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FAQs & Definitions: Our Approach to COVID-19 | Eclipse Senior Living



The beginning of the COVID-19 pandemic has raised a lot of questions about the future for many people, especially those in search of the safest senior living home for loved ones. Our communities have taken swift and thorough actions to keep staff and residents safe, while still providing a community experience where seniors can continue to thrive. Scroll down to see the answers to some of the questions we are most frequently asked in these uncertain times, as well as a list of definitions that will help you understand the preventative measures our community teams are taking.


Do new residents have to quarantine in their room for a certain amount of time?
Quarantine of new residents is part of our current protocols. We have adjusted dining, activities and services to maintain the best quality of life as possible during our current landscape, including purchasing Facebook Portals that can be used by our residents to stay in contact with their loved one.

Can you guarantee I or a loved one won’t get COVID if they move in?
Unfortunately, COVID is everywhere. No one can guarantee your loved one will not contract COVID, regardless of where they are residing. However, we are confident in the steps we are taking to protect all that live and work with us and would be honored to do the same for your loved one.

If a resident were to get COVID after they move in, what would happen?
If a resident is suspected of having COVID-like symptoms, we take appropriate steps to ensure the safety and wellbeing of the potentially infected resident and those around them through a variety of COVID response protocols that have been guided by CDC recommendations. We would notify you or loved ones (if you are the POA-HC) and the residents primary care provider. What’s more we would implement a plan to closely control the spread of COVID from others which may include increasing limitations within the community for a short amount of time.

We notify the appropriate local, state and federal public health authorities. If COVID is confirmed, our Facilities team will coordinate a deep clean of our community.

Helpful Definitions

CDC Guidelines – The U.S. Centers for Disease Control and Prevention has issued guidelines throughout the pandemic. The federal agency promulgates these guidelines based on science, expertise and experience. Learn more about their guidelines for:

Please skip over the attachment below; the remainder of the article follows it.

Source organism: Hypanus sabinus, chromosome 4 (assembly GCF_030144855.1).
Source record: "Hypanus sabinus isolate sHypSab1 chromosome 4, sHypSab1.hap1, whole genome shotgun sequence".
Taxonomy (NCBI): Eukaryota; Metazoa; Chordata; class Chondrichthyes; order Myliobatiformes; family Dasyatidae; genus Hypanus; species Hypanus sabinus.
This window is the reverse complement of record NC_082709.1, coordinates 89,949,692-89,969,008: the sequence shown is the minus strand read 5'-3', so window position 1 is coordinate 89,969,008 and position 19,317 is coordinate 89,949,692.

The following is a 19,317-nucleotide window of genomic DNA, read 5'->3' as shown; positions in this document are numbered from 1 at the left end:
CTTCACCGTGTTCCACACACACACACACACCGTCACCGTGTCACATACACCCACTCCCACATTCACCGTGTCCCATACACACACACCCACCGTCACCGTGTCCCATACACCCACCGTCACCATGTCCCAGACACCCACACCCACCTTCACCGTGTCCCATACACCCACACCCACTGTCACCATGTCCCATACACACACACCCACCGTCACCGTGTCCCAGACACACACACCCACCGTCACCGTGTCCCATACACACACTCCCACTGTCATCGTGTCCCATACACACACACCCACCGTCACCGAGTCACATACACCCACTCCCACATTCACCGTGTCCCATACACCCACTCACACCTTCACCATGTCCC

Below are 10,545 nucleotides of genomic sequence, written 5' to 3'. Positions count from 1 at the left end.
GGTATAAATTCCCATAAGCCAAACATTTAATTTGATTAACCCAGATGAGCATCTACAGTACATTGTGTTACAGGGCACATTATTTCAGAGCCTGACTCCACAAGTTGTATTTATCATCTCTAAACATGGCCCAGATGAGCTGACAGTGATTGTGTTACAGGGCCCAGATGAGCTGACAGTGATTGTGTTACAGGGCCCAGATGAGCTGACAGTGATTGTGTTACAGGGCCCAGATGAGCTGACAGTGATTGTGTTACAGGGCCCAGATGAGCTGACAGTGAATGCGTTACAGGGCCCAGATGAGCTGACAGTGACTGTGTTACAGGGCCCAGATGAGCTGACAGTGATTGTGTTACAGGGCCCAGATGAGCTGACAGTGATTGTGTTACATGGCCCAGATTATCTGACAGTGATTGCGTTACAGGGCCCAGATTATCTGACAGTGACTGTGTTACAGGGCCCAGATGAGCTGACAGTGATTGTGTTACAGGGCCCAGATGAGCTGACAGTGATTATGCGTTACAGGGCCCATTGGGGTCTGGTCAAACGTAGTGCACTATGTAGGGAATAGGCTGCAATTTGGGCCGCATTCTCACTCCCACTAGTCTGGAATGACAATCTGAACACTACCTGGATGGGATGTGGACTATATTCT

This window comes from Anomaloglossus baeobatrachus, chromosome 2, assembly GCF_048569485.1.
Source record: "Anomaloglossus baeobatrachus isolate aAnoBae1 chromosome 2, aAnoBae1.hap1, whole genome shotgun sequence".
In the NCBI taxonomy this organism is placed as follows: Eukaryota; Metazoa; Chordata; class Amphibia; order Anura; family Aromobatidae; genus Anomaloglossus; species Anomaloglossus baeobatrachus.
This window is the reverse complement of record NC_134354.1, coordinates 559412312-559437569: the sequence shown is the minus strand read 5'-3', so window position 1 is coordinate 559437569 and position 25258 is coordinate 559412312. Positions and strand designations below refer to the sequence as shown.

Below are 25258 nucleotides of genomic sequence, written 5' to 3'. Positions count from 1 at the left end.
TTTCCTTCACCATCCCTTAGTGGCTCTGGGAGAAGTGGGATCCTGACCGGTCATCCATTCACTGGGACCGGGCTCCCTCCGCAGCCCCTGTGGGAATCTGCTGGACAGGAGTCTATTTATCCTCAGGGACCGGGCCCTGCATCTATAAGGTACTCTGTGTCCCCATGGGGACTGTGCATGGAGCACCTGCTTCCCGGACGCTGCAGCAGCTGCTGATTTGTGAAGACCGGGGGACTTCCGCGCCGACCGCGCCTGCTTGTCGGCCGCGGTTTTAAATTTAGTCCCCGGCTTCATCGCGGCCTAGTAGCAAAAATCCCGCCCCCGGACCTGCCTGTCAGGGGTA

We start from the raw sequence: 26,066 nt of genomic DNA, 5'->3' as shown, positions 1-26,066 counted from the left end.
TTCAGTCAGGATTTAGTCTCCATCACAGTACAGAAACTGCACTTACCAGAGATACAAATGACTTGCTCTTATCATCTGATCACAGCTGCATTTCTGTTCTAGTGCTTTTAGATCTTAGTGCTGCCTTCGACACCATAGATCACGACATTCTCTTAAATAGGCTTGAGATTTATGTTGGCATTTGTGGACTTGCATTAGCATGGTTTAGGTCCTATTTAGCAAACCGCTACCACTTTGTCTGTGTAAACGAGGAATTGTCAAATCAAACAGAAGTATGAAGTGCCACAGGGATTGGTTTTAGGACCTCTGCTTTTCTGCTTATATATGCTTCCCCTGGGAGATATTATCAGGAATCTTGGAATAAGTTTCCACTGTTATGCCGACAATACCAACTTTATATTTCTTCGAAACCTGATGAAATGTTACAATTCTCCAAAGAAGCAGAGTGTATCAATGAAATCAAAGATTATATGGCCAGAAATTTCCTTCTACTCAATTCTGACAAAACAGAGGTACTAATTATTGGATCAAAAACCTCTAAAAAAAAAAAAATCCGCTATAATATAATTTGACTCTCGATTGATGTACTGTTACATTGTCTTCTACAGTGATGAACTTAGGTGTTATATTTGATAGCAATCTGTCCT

Congregate Housing such as Independent Living:

Personal Protection Equipment (PPE) - Specialized clothing or other wearable gear that minimizes one’s exposure to sources of illness or injury, and in medical contexts helps to inhibit the spread of infection to others – such as masks, gloves and gowns.

Quarantine - separates and restricts the movement of people who were or had the potentially to be exposed to a contagious disease to see if they become sick. These people may have been exposed to a disease and do not know it, or they may have the disease but do not show symptoms.

Isolation – a process that separates sick people with a contagious disease from people who are not sick.

Contact Tracing - A process in which trained staff interview people who have been diagnosed with a contagious disease to figure out who they may have recently been in contact with. Then, they go tell those people they may have been exposed, sometimes encouraging them to quarantine themselves to prevent spreading the disease any further.

Case Notification – is part of the process of contact tracing in which the investigator notifies people if they’ve been near someone who has tested positive for a communicable disease such as COVID-19. Some businesses, like senior living communities, also need to ensure the local public health department and in many cases the state health department are notified of positive cases too. Some companies like Eclipse Senior Living will go on to notify residents, their families and doctors and the associates that a positive case was identified in the community

Clean – to clean means to removes dust, debris and dirt from a surface by scrubbing, washing and rinsing.

Disinfect – to disinfect means to destroy or inactivate both the bacteria and viruses on hard, nonporous surfaces. 

Sanitize - Sanitizing means to reduce the amount of microorganisms like bacteria, viruses, and fungon a surface after it has been cleaned. The sanitizer used must reduce the number of bacteria to the level that is deemed safe by the public health standards. To meet CDC requirements, sanitizing chemicals must kill 99.999% of the test bacteria in under 30 seconds.

The difference between sanitizing and disinfecting is based on the amount of bacteria each process eliminates. While sanitizing is meant to kill the majority of germs, it cannot make antiviral claims. Disinfecting is more potent than sanitizing and can kill nearly 100% of bacteria, viruses, and fungi while targeting specific disease-carrying microorganisms like the flu virus, norovirus, and coronavirus.

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